1. ## Transitive Relation

I feel dumb for asking, but i cant grasp the concept of transitivity for ordered pairs.

Like for example why is the relation R={(2,1),(2,3),(3,1)} transitive?

I get how if a=b and b=c then a=c but how do you apply this to ordered pairs?

2. ## Re: Transitive Relation

not "=", equivalent.

the idea is, we have to have a "witness" in the middle. if a~b, and b~c, then b is a witness to: a~c.

so, in your example, we need elements of {1,2,3} who do double-duty as a 1st coordinate, and 2nd coordinate.

1 doesn't qualify, 1 is never a "first coordinate".
2 doesn't qualify, 2 is never a "second coordinate."

so neither 1 nor 2 can be a witness to transitivity.

that just leaves 3. 3 acts as a witness for the pairs, (2,3) and (3,1), so if R is transitive, (2,1) needs to be in R.

(R "passes through 3" that is to say the relation "transits" or "travels" through the middle).

think of transitivity as being the rule: "you can always cut out the "middle man":

a~b~c means a~c.

(a,b) in R is the same thing as saying a~b.

3. ## Re: Transitive Relation

I see, that makes sense. Another example in my text says the relation S={(2,5),(5,6),(2,6),(7,7)} is also transitive. so i see how (2,5),(5,6) and (2,6) are transitive, but how does (7,7) come in to keep it transitive?

4. ## Re: Transitive Relation

Originally Posted by Deveno
not "=", equivalent.

a~b~c means a~c.

(a,b) in R is the same thing as saying a~b.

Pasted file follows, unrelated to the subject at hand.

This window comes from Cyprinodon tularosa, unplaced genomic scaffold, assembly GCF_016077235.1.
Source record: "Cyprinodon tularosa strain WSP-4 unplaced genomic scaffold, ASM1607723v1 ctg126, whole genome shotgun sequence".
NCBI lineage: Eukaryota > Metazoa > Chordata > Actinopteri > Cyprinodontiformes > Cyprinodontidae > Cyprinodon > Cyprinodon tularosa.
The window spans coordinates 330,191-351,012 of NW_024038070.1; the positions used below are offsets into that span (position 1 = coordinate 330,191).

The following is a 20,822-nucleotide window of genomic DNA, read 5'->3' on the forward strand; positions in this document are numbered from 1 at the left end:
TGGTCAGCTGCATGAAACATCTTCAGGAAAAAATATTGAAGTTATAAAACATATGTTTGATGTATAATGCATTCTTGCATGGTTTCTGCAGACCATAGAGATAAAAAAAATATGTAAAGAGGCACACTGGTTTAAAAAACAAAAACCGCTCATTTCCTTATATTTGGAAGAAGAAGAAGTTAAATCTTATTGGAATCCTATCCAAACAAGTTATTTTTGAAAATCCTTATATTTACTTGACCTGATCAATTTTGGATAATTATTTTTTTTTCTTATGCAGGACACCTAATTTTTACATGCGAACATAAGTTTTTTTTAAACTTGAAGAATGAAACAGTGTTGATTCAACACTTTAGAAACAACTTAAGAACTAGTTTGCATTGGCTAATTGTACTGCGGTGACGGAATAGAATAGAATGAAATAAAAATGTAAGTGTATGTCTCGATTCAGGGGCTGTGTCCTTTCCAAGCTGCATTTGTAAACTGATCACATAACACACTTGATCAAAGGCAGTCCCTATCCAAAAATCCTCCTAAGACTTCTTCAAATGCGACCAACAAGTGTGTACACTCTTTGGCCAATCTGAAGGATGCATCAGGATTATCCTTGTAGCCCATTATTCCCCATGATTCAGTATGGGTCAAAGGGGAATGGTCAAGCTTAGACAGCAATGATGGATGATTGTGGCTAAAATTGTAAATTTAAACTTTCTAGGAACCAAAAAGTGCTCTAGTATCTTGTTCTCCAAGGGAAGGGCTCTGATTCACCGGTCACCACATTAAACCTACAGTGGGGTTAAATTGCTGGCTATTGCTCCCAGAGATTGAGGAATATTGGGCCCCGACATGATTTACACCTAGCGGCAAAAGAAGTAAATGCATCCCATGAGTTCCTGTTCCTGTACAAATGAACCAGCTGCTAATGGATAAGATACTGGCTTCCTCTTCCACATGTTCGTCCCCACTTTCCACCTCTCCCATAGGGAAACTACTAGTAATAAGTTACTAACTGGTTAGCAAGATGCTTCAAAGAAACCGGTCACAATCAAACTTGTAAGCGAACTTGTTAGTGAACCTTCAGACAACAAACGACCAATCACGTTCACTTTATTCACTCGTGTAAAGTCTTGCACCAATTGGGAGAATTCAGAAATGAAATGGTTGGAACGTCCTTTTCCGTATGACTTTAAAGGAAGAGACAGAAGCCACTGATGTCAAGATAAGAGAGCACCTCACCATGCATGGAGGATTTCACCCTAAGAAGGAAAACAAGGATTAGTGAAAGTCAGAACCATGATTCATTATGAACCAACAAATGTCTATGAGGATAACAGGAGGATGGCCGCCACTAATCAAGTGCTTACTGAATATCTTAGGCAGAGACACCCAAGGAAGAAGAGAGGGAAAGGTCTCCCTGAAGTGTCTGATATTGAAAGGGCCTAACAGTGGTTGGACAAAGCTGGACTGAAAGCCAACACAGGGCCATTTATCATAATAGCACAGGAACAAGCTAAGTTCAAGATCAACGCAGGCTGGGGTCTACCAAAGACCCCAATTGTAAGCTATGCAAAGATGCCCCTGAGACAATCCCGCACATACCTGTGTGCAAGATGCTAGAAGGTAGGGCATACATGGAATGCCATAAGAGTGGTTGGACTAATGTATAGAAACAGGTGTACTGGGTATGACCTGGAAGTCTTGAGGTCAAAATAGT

Not really equivalent -- just associated in this relation. R isn't an equivalence relation.

5. ## Re: Transitive Relation

I see, that makes sense. Another example in my text says the relation S={(2,5),(5,6),(2,6),(7,7)} is also transitive. so i see how (2,5),(5,6) and (2,6) are transitive, but how does (7,7) come in to keep it transitive?
The definition of a transitive relation is

For all a,b,c, elements of X, if (a,b) is an element of the relation and (b,c) is an element of the relation, then also (a,c) is an element of the relation.

Your relation is {(2,5),(5,6),(2,6),(7,7)}. Let's denote it R. We have to know whether the formula in the definition holds for every three elements a,b,c. Note first that only the cases when it is actually true that
$\displaystyle (a,b)\in R$ and $\displaystyle (b,c)\in R$
are interesting. In other cases, the formula is satisfied trivially. The interesting cases are a=2, b=5, c=6 and a=7, b= 7, c=7.

6. ## Re: Transitive Relation

Originally Posted by ymar
Not really equivalent -- just associated in this relation. R isn't an equivalence relation.
i stand corrected.

I see, that makes sense. Another example in my text says the relation S={(2,5),(5,6),(2,6),(7,7)} is also transitive. so i see how (2,5),(5,6) and (2,6) are transitive, but how does (7,7) come in to keep it transitive?
in this case, the only "witnesses" are 5 and 7.

for the relation to be transitive, we need (2,6) to be in R, and (7,7) to be in R. both of these are.

it's worth noting that (a,a) is a special case in transitive relations, it means that:

a~a~a implies a~a.

elements of the form (a,a) are called diagonal elements (imagine what the diagonal of the set of a relation on the unit interval [0,1] might look like (that would be pairs of real numbers (x,y) for which y=x, which you might recognize as a well-know function. all functions are actually relations, of a special sort.).).

the relation which consists of all diagonal elements and nothing else, is called "equality", and denoted by "=". this is a transitive relation.

7. ## Re: Transitive Relation

Thanks. Got it